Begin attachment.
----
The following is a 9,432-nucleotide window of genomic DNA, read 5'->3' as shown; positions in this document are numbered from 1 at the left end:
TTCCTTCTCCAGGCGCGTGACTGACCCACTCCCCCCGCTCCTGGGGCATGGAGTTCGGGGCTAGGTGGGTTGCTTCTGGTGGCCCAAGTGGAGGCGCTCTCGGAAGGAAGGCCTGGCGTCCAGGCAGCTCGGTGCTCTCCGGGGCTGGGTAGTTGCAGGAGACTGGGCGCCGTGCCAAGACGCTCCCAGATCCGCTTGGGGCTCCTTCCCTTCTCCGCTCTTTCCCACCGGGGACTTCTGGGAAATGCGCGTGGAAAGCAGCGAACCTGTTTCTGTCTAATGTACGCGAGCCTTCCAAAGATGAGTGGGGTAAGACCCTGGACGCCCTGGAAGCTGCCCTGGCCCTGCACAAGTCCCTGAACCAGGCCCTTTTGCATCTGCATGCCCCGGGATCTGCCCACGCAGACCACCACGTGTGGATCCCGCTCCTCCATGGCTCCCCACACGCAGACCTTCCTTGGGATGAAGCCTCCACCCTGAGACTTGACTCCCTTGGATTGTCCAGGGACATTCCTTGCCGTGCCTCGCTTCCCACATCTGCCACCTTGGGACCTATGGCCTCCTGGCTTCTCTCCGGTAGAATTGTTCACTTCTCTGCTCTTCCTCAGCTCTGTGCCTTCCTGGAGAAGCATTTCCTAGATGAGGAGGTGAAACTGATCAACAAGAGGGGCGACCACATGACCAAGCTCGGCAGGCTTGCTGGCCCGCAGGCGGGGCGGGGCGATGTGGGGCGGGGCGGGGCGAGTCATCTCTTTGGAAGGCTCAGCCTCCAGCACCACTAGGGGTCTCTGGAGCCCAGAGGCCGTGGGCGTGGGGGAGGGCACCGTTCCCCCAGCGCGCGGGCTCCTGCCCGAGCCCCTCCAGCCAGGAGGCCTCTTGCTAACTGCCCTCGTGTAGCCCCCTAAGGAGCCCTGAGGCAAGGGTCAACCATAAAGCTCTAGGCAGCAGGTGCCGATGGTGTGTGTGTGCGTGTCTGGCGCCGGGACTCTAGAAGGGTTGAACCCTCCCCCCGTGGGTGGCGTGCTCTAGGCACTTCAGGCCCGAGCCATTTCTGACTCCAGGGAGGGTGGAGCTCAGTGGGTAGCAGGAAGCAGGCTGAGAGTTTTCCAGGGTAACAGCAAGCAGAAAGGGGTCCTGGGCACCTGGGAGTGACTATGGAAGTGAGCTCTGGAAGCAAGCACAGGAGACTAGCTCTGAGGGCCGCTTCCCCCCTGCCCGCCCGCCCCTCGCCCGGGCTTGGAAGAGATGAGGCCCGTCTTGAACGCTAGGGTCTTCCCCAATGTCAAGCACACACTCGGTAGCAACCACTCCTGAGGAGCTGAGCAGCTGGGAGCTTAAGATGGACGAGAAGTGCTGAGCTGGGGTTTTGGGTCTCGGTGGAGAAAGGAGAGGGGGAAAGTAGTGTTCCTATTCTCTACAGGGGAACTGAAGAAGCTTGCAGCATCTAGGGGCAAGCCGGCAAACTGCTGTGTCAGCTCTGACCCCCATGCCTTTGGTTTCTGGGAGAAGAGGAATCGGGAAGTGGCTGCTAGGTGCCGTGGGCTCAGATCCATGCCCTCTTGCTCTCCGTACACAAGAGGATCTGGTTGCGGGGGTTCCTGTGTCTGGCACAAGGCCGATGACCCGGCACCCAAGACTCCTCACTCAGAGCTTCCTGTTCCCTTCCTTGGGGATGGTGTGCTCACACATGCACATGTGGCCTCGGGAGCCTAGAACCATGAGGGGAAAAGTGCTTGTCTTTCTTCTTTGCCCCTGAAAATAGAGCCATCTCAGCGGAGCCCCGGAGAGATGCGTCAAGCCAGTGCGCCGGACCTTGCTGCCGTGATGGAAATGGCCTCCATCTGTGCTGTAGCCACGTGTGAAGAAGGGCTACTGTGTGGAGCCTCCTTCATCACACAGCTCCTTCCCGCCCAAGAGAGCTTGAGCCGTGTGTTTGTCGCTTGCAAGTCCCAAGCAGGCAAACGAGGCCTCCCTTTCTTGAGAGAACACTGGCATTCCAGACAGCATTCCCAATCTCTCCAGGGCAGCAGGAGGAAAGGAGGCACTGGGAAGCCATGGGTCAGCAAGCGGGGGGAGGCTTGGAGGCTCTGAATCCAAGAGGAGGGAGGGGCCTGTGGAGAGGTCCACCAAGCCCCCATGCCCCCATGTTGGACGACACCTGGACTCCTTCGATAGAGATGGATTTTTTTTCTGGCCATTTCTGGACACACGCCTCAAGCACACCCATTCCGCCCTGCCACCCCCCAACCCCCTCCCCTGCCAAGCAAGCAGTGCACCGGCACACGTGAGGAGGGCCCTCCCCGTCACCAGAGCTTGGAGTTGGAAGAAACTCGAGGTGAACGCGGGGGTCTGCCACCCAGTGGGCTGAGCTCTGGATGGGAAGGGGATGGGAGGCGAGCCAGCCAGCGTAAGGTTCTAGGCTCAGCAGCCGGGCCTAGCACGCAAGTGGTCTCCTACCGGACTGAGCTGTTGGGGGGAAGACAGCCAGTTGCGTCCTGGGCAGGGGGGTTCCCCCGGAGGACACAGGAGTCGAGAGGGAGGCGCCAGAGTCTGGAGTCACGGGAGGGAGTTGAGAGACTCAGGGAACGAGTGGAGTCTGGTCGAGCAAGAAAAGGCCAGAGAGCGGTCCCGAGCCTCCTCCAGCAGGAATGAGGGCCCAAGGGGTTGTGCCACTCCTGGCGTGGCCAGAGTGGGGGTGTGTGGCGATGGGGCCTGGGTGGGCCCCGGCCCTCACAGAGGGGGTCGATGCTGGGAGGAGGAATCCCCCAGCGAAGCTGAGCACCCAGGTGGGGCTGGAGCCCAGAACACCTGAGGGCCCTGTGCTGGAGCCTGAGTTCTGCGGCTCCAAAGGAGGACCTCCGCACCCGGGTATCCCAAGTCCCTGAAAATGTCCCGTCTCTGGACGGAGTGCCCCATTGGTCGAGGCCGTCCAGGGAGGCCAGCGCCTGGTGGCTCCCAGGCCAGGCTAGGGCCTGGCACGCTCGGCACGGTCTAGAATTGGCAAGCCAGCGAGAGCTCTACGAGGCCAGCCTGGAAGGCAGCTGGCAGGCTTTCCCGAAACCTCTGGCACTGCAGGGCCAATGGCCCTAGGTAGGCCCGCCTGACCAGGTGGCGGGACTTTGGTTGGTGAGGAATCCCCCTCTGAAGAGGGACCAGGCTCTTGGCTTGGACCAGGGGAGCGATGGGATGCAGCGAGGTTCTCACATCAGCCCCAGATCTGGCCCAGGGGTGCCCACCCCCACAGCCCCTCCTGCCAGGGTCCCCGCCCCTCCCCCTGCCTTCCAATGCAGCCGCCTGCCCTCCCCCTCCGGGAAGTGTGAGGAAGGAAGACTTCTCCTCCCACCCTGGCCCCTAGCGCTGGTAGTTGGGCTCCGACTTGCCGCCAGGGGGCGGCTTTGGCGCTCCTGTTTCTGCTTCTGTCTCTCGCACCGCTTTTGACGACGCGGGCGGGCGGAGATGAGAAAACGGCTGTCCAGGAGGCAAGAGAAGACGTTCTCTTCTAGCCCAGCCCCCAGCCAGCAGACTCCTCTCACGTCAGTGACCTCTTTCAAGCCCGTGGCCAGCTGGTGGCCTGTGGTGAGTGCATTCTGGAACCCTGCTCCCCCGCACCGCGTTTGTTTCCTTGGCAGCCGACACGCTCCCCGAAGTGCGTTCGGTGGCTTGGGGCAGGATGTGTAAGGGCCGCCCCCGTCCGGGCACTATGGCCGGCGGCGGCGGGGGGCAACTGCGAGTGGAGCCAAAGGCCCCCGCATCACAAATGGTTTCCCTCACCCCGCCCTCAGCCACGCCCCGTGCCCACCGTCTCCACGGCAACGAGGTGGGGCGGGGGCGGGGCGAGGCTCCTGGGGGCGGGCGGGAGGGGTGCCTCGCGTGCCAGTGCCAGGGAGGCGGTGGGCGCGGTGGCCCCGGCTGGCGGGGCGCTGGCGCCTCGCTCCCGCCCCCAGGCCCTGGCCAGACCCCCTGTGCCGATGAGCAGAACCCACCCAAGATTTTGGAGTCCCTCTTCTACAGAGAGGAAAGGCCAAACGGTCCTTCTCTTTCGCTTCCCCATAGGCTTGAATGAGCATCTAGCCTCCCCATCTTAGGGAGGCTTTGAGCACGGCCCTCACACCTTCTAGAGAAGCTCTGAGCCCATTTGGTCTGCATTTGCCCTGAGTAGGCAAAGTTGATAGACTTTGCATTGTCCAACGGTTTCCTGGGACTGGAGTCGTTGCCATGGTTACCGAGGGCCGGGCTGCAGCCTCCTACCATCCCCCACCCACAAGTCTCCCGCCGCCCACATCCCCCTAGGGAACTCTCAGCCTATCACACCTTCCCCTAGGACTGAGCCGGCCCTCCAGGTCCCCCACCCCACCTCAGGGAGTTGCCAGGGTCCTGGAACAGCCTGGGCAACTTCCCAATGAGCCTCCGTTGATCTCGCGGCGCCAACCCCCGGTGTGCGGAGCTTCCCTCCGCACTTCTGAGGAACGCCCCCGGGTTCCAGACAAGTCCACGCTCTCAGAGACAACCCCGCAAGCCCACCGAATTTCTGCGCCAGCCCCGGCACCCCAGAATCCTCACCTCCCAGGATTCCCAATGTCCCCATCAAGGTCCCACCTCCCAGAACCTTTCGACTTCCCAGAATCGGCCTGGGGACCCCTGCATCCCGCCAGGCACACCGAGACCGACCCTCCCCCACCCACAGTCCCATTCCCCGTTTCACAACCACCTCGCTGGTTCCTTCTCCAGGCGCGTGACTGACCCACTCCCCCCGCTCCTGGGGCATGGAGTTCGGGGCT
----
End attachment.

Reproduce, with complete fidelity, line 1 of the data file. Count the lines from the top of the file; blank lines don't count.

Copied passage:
The following is a 9,432-nucleotide window of genomic DNA, read 5'->3' as shown; positions in this document are numbered from 1 at the left end: